Sunday, March 20, 2016

Texas Gov. Ann Richards: 'She represented inclusion'

When Texas columnist, journalist, and humorist Molly Ivinsspoke about her friend, Ann Richards in an interview a month after Richards’ death, she said:

Let’s talk about Annie. I’ve been writing about her and thinking about her, and what I remember is that the ’90 campaign was so crazy. I mean, there was Ann, running as the New Texas, against Clayton Williams, who kept personifying the Old Texas, right down to the boots and the racist and sexist comments. She represented inclusion—it was about bringing people in who had never been part of the good-old-boy establishment.

In her eulogy for Richards, who had just died of cancer (which Ivins would also succumb to in 2007), she shared:

One of the most moving memories I have of Ann is her sitting in a circle with a group of prisoners. Ann and Bullock had started a rehab program in prisons, the single most effective thing that can be done to cut recidivism (George W. Bush later destroyed the program). The governor of Texas looked at the cons and said, “My name is Ann, and I am an alcoholic.”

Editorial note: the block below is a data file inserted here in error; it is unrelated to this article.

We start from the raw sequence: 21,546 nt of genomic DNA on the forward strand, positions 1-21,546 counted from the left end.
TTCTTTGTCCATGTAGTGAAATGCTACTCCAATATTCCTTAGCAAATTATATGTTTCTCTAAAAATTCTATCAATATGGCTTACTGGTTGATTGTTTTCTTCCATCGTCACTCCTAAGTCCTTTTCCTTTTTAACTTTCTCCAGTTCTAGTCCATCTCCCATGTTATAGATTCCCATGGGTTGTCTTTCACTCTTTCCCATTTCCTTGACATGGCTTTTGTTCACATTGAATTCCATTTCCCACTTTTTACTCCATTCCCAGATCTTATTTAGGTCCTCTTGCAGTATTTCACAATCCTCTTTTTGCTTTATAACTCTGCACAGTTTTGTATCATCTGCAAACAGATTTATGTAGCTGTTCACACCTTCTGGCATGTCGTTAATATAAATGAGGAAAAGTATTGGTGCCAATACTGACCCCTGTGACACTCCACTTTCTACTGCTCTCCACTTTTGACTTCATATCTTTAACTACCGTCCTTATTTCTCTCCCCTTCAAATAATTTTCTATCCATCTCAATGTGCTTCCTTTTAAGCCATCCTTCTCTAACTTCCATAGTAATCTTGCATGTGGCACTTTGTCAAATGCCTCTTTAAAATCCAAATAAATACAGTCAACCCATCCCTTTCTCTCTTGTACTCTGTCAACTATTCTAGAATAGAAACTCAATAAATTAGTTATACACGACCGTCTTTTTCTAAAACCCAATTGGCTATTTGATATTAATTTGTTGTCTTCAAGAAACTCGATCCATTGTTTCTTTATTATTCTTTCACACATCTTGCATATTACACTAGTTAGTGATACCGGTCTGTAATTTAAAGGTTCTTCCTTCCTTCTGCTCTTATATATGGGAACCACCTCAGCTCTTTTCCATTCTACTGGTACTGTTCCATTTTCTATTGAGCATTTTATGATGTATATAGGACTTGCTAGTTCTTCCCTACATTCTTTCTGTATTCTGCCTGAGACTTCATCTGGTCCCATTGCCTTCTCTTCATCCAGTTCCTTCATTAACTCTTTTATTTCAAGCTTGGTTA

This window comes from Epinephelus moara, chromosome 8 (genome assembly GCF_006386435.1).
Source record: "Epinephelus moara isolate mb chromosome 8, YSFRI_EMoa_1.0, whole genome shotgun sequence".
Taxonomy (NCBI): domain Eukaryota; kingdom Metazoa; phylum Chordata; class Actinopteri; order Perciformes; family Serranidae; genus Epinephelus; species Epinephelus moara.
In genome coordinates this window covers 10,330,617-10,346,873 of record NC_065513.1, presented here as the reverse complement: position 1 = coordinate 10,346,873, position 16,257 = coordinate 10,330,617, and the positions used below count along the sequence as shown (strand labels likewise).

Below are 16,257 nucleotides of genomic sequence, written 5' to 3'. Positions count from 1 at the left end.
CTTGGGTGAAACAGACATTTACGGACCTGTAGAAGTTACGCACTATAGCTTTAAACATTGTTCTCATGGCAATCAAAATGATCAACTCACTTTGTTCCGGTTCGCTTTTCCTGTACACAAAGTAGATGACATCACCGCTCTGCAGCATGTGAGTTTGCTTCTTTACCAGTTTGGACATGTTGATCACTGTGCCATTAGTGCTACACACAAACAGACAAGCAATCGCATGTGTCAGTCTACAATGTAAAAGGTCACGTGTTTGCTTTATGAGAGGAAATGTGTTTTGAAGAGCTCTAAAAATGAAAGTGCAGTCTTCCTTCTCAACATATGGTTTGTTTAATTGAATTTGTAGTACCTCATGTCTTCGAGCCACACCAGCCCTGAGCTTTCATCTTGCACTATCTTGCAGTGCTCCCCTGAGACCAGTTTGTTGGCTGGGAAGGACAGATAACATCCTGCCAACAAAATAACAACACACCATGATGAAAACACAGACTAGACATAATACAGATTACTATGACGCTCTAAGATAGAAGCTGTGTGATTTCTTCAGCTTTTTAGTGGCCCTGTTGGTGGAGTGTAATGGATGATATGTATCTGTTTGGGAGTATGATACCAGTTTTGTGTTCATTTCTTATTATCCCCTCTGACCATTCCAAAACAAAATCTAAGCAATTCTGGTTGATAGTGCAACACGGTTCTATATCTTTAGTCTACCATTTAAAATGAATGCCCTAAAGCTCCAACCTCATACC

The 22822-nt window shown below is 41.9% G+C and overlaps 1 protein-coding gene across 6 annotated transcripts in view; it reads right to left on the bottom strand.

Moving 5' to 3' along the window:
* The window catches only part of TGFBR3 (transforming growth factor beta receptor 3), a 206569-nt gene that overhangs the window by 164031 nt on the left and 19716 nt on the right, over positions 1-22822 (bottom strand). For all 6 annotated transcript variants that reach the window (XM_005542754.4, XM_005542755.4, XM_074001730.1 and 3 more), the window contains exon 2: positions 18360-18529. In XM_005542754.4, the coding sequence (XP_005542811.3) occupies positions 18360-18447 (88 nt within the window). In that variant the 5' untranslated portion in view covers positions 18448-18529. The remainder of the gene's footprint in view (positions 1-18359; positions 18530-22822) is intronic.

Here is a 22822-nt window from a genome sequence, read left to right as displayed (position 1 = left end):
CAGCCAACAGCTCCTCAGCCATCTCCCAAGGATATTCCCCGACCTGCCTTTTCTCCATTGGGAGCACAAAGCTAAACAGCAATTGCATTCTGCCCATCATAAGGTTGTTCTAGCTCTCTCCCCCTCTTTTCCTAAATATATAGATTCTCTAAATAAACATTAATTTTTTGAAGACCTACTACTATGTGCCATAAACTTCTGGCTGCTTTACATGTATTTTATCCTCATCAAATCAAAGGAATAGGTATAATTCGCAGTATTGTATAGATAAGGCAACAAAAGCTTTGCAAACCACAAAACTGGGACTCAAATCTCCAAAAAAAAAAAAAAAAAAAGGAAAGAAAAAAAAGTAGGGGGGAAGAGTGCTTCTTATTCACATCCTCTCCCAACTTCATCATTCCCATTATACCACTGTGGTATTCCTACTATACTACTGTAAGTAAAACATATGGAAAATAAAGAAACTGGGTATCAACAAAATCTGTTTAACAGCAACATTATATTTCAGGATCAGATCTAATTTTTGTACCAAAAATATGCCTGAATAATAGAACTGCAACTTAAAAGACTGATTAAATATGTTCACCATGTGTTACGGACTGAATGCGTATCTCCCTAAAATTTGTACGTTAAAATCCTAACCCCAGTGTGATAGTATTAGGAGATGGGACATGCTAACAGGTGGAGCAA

She devoted untold hours to helping other alcoholics, and anyone who ever heard her speak at an AA convention knows how close laughter and tears can be.

Though Ann Richards would serve only one term as the Democratic governor of Texas, from 1991 to 1995, she would place her brand on history and affect the role of women in politics for generations to follow.

The definitive book on her life and legacy is Let the People In: The Life and Times of Ann Richards, by Jan Reid, who was a longtime friend. 

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